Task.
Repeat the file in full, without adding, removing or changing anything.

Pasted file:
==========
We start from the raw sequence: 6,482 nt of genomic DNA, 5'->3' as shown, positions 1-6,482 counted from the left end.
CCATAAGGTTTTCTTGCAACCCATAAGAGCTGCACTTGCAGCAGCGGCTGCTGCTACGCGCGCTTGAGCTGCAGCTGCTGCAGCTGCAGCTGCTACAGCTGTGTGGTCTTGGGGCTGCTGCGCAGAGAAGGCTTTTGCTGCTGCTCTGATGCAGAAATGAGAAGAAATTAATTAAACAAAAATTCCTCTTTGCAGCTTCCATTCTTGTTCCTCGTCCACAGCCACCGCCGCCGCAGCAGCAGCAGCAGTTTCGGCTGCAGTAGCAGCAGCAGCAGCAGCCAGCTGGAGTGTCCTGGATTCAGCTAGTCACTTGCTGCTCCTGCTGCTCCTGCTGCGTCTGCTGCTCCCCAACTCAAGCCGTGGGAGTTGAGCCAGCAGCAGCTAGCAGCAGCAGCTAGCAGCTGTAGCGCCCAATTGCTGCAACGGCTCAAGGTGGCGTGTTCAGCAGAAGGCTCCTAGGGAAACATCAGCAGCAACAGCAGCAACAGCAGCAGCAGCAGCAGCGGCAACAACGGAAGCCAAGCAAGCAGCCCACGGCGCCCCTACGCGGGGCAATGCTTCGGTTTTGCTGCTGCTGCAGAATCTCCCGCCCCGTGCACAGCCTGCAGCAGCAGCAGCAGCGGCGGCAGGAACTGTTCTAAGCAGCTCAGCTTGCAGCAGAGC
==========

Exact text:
We start from the raw sequence: 6,482 nt of genomic DNA, 5'->3' as shown, positions 1-6,482 counted from the left end.
CCATAAGGTTTTCTTGCAACCCATAAGAGCTGCACTTGCAGCAGCGGCTGCTGCTACGCGCGCTTGAGCTGCAGCTGCTGCAGCTGCAGCTGCTACAGCTGTGTGGTCTTGGGGCTGCTGCGCAGAGAAGGCTTTTGCTGCTGCTCTGATGCAGAAATGAGAAGAAATTAATTAAACAAAAATTCCTCTTTGCAGCTTCCATTCTTGTTCCTCGTCCACAGCCACCGCCGCCGCAGCAGCAGCAGCAGTTTCGGCTGCAGTAGCAGCAGCAGCAGCAGCCAGCTGGAGTGTCCTGGATTCAGCTAGTCACTTGCTGCTCCTGCTGCTCCTGCTGCGTCTGCTGCTCCCCAACTCAAGCCGTGGGAGTTGAGCCAGCAGCAGCTAGCAGCAGCAGCTAGCAGCTGTAGCGCCCAATTGCTGCAACGGCTCAAGGTGGCGTGTTCAGCAGAAGGCTCCTAGGGAAACATCAGCAGCAACAGCAGCAACAGCAGCAGCAGCAGCAGCGGCAACAACGGAAGCCAAGCAAGCAGCCCACGGCGCCCCTACGCGGGGCAATGCTTCGGTTTTGCTGCTGCTGCAGAATCTCCCGCCCCGTGCACAGCCTGCAGCAGCAGCAGCAGCGGCGGCAGGAACTGTTCTAAGCAGCTCAGCTTGCAGCAGAGC